LeadDev recently hosted a panel discussion on ‘Creating and sustaining motivation in your engineering team’. I recommend listening as many topical points were covered that may spark ideas around motivation in your teams.
- Motivation can be considered on 3 levels: Individual, Team, and Organisational.
- Fairness – there should be an appearance of fairness. Leaders must understand the processes in the company to be able to justify decisions/levels to their team in one-on-ones.
- Stay interviews could be considered to fix things before it gets too late. Ask candid questions to understand individual motivators. What do people enjoy/not enjoy about coming into work? Gives understanding in how to help people.
- Peers are a motivation to stay, are people around you challenging you to be better? Find a place to learn from your peers. Peers can help you keep ‘on track’. Reminds me of the First Team mindset.… Continue reading
There’s no hiding from the fact that results are important. If release targets or customer subscription and retention numbers are not met jobs could be at risk. However, as counterintuitive as it sounds, solely focusing on results will probably have the opposite effect!
“Concentrate on what will produce results rather than on the results, the process rather than the prize.”
Bill Walsh was an NFL coach whose advanced leadership transformed the San Francisco 49ers from the worst sports franchise to a legendary dynasty. The Score Takes Care Of Itself details Bill’s take on leadership which can apply to any industry not only on the football… Continue reading
Some blogs I recommend reading from this month…
How to Manage an Employee Who’s Having a Personal Crisis
Whether we like it or not people in our teams will go through difficult times, this covers good points for supporting those people in the right way.
The 4 questions you should stop asking during your one-on-one meetings
I ask the “How’s it going?” quite often, even “How’s life?” too, these are questions people expect when starting a 1:1, particularly the first. They are a good way to start, but then be open how the person responds and flow from there. You will have questions prepared and variation is important, where this blog can help. Questions that are specific helps to avoid those vague answers.
One-to-ones should be seen as a special time, it’s usually the only time set aside for you and a member of the team to talk…about anything! Unfortunately, it seems most time in one-on-ones is used up with status reports that a manager should know anyway. Set a target to learn something new from each of your one-on-one conversations.
Fill in the gaps
A manager cannot be in every conversation or meeting. One-on-ones are an opportunity to ask questions to fill in any gaps from missed meetings/discussions.
- How did the meeting go? (give specific details in the question)
- What was the outcome?
- Is there anything I need to know?
You learn a lot about the person in the way they describe events. Was the context set? Can you understand the main topics from them? Were the outcomes described clearly? Did you notice any bias? These conversations let you fill in the… Continue reading
I enjoy photography and learning how to capture better photos. I’ve been the photographer at a few low-key events, snapping away trying to catch those special photos. It’s not until later that someone asks did you get a picture of this or can I see a particular photo that you realise you didn’t capture it in the right way or didn’t get it at all. I didn’t know it was important so didn’t spend time being in the right place or thinking how to best capture the moment. I learnt a lesson, know what is important to the hosts of the event. By asking them you find out areas to concentrate on e.g. the food, certain people, a certain activity during the event. If you don’t ask, you don’t know which could lead to disappointment! There is a similarity here with tech teams – do you know what is important… Continue reading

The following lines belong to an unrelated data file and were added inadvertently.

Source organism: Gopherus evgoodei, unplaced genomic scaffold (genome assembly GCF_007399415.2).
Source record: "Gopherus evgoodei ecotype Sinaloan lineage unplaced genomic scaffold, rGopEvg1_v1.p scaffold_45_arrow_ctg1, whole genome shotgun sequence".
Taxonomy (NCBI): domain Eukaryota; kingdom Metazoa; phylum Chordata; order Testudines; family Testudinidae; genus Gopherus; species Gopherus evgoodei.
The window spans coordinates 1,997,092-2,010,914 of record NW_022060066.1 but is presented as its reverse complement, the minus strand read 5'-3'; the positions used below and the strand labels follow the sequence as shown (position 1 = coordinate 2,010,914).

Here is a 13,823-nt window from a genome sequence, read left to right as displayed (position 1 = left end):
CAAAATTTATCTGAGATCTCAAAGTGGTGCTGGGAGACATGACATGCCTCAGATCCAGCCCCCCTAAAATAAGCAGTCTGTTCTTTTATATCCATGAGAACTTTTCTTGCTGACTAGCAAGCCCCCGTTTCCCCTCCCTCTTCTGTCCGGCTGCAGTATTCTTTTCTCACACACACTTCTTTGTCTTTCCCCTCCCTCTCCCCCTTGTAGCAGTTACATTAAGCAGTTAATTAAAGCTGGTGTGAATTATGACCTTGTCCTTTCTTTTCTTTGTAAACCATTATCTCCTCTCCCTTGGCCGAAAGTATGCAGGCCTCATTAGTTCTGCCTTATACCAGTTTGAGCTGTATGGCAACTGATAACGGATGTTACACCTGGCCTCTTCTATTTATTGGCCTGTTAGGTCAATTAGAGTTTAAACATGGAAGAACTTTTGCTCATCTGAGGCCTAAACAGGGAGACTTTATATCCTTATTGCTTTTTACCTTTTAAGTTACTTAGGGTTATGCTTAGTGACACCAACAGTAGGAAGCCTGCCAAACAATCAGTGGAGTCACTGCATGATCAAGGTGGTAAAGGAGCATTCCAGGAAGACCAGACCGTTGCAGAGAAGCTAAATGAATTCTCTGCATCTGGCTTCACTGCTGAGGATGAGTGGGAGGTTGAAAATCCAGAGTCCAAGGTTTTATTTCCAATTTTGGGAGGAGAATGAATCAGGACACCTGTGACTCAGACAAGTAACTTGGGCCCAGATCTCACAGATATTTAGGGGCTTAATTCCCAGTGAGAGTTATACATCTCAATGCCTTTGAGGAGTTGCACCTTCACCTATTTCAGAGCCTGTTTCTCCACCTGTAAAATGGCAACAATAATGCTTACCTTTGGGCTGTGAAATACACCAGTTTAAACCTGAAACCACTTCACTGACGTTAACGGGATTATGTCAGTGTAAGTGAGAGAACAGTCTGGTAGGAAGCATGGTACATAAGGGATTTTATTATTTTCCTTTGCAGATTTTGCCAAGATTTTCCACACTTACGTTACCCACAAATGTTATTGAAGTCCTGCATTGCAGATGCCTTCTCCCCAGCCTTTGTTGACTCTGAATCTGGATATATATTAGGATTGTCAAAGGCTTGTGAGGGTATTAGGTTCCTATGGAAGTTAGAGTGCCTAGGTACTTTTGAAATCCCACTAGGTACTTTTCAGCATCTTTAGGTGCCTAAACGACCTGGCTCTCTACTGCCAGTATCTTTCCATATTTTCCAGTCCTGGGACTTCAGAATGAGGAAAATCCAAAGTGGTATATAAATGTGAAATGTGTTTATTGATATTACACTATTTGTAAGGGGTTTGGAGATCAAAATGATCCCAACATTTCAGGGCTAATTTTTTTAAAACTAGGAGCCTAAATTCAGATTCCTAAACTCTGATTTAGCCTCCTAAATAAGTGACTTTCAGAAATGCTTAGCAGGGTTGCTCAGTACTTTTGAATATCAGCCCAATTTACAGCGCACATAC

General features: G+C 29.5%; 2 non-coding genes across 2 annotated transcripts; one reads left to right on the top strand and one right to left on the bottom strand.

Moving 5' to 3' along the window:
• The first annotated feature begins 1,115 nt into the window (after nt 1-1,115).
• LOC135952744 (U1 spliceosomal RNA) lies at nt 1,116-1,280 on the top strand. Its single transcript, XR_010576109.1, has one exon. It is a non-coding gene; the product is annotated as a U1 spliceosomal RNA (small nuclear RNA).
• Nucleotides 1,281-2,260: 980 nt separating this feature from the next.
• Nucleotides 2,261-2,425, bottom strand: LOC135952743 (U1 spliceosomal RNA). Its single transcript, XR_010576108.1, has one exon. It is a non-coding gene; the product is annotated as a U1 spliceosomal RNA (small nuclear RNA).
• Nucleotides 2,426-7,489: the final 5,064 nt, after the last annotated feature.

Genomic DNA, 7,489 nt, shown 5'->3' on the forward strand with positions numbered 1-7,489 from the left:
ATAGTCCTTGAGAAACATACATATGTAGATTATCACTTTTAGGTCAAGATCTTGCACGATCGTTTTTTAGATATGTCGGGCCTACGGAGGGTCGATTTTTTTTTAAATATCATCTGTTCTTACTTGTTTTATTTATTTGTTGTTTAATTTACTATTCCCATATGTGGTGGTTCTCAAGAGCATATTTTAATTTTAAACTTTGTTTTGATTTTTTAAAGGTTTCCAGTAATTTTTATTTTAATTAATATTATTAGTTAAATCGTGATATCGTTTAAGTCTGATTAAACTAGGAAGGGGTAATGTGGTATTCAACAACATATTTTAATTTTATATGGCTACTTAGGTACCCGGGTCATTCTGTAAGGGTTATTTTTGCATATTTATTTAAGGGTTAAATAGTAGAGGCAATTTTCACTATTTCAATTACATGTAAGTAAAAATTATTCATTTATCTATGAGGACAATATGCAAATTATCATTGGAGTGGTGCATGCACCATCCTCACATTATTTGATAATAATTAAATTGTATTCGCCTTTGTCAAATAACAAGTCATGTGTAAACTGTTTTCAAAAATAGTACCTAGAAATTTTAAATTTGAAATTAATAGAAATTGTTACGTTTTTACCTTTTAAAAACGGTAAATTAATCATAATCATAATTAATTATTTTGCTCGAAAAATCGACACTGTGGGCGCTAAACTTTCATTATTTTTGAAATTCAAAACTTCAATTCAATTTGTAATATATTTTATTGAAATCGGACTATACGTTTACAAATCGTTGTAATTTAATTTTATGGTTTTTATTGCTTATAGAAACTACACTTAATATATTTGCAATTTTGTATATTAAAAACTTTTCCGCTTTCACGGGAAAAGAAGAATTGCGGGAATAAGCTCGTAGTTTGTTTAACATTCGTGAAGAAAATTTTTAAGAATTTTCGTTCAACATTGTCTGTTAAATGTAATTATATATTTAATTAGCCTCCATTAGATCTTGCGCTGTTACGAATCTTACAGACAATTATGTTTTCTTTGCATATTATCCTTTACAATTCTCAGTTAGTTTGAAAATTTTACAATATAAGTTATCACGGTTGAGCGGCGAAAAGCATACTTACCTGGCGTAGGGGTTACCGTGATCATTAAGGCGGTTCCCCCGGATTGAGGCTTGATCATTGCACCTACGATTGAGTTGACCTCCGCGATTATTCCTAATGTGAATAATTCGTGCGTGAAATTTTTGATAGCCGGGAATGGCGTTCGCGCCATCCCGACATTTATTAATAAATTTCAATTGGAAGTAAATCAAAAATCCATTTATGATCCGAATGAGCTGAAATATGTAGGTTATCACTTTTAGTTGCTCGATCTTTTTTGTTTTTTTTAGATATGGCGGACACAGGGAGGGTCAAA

We all have needs and many of these are unique, this is what makes working with people intriguing. Some needs are obvious, others are closely guarded secrets, and more we don’t even know ourselves! As leader’s we have to make every effort to understand the needs of the people in our teams and adjust our approach to meet those needs. I will use Autism and ADHD as an example here as I’ve had a steep learning curve in this area over the last couple of years. These could be considered quite extreme needs compared to others but we can still approach these in a similar way.
The first challenge is recognising there is a need! For those who are not open about their needs, we have to spot them, which makes observation key. Is someone acting out of character? Are you seeing unexpected responses to questions? Is anyone uncomfortable in… Continue reading
The desire to praise people or teams should be firmly rooted in the mind of every leader. When someone does good work or puts extra effort in for the team it feels natural to praise them for it. I wouldn’t want anyone to think their effort has gone unnoticed. HBR’s blog – The Easiest Thing You Can Do to Be a Great Boss – focuses on recognising great work. Their survey results show giving praise improves the “Boss-Employee” relationship, boosts morale, and improves job satisfaction. I couldn’t agree more and believe that giving praise in part of what makes teams stronger. That was until…
…I came across the following while reading Lean Enterprise (p222):
Dweck’s work shows that if we reward people for the effort they put into solving problems that they find challenging, it shifts them towards a growth mindset. If, in contrast we praise and reward people for… Continue reading